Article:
Monday, January 25, 2010

Is Social Lending the Right Option for You

Due the recession many Americans now have bad credit due to bankruptcies, foreclosures, repossessions, collection accounts and more. Banks no longer look at those with bad credit as potential customers. For those with bad credit it can sometimes be impossible trying to get approved for a loan or line of credit.

If you have bad credit one option is using social lending or peer to peer lending. Social lenders offer products similar to banks such as: personal loans, real estate loans, business loans, student loans, debt consolidation, etc. Borrowers and lenders conduct business without using a traditional bank.

Lenders make money on loan origination fees instead of interest payments so they constantly need repeat or new users. Loans are based on collateral, credit score and personal liquidity. If you own property and have equity it can serve as your collateral for the loan amount you are requesting. You have to have a minimum credit score on average 620 and up but some companies allow lower credit scores. If you default on the loan you lose your equity or personal liquidity and the default may be reported on your credit report.

There are dozens of companies that offer social lending such as: from Prosper, Zopa, Virgin Money, On Deck Capital, Loan Back, Fynanz and Green Note. Prosper offers loans from $1,000 to $25,000. You will be charged a percentage of the amount borrowed (1% -2%) or $25, whichever is greater, depending on your credit score. A minimum credit score of 520 is required for approval. OnDeck Capital offers small business loans.

Fynanz is offers loans to college students. Students are charged a financing rate and a margin rate. Fynanz charges a 1% annual servicing fee for loans. GreenNote offers student loans that do not require a co-signer and charges a one-time fee which is 2% of the loan amount. LoanBack creates a customized promissory note and payment schedule for loans and fees range from $9.95 to $14.95.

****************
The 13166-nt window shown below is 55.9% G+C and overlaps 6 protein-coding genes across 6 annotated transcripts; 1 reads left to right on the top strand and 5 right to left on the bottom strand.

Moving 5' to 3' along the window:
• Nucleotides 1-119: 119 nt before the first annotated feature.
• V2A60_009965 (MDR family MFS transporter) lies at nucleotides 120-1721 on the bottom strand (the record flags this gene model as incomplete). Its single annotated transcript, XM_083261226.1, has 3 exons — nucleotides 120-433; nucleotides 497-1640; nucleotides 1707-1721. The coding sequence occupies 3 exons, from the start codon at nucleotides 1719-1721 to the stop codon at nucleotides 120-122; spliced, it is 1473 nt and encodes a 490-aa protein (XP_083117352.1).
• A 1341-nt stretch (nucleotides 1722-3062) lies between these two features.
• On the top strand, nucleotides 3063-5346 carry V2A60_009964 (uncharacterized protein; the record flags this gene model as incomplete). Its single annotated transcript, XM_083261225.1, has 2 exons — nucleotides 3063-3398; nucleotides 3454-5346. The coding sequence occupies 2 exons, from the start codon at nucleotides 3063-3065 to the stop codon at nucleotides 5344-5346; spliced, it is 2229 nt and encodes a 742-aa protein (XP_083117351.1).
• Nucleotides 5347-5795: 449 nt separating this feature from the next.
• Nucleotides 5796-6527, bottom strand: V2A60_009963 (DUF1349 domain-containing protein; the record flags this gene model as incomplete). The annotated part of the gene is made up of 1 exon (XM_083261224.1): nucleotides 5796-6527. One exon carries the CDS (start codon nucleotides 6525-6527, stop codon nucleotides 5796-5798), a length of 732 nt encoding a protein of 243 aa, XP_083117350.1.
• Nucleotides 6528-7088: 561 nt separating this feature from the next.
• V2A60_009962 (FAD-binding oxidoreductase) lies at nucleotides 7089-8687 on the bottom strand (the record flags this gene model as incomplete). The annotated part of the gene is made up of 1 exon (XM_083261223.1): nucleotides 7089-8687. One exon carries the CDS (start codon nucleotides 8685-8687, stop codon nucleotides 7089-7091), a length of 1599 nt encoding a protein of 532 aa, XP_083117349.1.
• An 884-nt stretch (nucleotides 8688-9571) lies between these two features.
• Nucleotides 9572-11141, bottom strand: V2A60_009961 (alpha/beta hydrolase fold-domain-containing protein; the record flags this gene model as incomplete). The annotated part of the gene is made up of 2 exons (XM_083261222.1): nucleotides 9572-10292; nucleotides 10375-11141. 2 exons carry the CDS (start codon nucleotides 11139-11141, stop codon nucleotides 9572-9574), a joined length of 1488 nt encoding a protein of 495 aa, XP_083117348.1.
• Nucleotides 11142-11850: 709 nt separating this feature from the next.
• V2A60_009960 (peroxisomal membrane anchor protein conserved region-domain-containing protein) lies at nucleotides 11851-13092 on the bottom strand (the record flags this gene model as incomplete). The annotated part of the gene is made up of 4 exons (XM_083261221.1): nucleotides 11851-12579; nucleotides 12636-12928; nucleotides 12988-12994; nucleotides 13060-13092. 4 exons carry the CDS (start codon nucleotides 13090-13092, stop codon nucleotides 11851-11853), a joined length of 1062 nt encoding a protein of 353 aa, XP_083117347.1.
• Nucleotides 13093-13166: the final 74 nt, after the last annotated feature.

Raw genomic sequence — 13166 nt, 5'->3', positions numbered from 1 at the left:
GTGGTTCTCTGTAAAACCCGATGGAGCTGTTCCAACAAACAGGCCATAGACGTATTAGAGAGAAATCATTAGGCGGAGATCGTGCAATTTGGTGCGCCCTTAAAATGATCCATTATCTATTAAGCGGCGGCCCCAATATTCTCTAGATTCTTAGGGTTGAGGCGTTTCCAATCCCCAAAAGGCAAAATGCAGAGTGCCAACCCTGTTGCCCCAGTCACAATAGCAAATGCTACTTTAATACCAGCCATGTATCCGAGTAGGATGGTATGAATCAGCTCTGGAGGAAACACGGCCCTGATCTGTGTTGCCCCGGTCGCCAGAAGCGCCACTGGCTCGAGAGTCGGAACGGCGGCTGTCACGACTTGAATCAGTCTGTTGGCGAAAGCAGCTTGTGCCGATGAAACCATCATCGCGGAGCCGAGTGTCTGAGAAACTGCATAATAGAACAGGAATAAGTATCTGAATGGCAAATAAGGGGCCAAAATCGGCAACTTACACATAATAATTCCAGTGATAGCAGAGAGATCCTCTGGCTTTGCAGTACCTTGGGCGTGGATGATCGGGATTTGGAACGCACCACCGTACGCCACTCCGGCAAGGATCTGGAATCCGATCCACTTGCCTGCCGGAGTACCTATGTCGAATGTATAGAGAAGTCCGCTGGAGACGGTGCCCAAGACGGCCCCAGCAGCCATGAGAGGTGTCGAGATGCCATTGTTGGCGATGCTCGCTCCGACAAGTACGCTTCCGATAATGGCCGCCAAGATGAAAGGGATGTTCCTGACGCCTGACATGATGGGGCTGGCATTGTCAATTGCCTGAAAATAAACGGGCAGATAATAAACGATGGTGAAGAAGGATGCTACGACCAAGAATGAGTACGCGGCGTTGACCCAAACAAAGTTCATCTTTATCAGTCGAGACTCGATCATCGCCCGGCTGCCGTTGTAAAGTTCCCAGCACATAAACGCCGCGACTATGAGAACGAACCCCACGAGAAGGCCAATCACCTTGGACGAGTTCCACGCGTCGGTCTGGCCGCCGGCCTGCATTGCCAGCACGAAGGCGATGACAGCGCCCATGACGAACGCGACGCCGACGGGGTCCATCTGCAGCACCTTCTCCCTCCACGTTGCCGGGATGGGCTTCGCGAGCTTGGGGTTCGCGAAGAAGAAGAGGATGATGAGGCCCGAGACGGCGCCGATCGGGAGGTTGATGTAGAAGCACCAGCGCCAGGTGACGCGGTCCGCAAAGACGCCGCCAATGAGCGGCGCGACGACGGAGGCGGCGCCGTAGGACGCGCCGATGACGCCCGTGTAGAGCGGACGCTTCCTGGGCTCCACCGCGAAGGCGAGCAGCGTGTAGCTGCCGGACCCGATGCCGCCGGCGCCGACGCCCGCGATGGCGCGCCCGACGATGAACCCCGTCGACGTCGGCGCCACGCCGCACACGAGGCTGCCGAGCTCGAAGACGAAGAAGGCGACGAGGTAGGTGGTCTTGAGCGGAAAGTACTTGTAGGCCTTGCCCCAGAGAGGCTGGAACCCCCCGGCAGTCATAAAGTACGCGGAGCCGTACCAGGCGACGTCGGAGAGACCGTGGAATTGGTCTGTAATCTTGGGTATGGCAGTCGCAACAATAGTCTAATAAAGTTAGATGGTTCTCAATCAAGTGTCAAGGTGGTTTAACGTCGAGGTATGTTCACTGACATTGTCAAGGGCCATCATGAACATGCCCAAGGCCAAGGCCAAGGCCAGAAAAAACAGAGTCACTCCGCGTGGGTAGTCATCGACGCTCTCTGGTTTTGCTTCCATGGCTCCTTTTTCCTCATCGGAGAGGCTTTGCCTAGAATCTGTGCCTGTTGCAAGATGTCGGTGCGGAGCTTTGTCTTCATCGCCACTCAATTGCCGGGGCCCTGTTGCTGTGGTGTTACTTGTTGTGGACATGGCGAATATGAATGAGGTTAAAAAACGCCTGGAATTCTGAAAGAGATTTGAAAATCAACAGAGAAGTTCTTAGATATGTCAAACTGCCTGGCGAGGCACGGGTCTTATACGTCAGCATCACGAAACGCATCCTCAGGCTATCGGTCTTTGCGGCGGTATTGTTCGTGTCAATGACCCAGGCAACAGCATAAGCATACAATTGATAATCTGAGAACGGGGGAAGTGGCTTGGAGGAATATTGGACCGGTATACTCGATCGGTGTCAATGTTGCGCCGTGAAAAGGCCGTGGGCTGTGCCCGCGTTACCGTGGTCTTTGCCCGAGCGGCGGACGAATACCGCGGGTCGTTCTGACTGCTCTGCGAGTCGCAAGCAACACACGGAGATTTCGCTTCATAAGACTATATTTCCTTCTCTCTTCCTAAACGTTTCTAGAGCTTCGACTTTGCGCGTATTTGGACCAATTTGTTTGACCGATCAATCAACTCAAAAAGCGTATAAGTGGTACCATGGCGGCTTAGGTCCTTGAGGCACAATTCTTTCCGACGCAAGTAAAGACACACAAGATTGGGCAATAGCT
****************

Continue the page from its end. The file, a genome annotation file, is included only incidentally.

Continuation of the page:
Another type of social lending used in many Africans countries is called a "su su" also known as "sou sou", ROSCA (Rotating Savings and Credit Association) or sociedad. "Su su's" are also used in Caribbean, Hispanic and Asian countries. A su-su is a savings method where a group of people pool an equal amount of money for a specific period time. After that time expires, one person in the group gets all the money. The members continue making equal contributions until everyone gets their turn receiving the full lump sum at least once.

Participants in the "su-su" usually consist of close friends and family members who feel obliged to honor the commitment. There are no transaction fees and no credit check is required.

There is a huge risk that members of the "su su" may renege on their obligation, the banker may collect the money and disappear or a member may receive their hand and disappear.

In the past if you trusted a bank or mortgage company and lost, it can’t hurt to put your trust in social lending.

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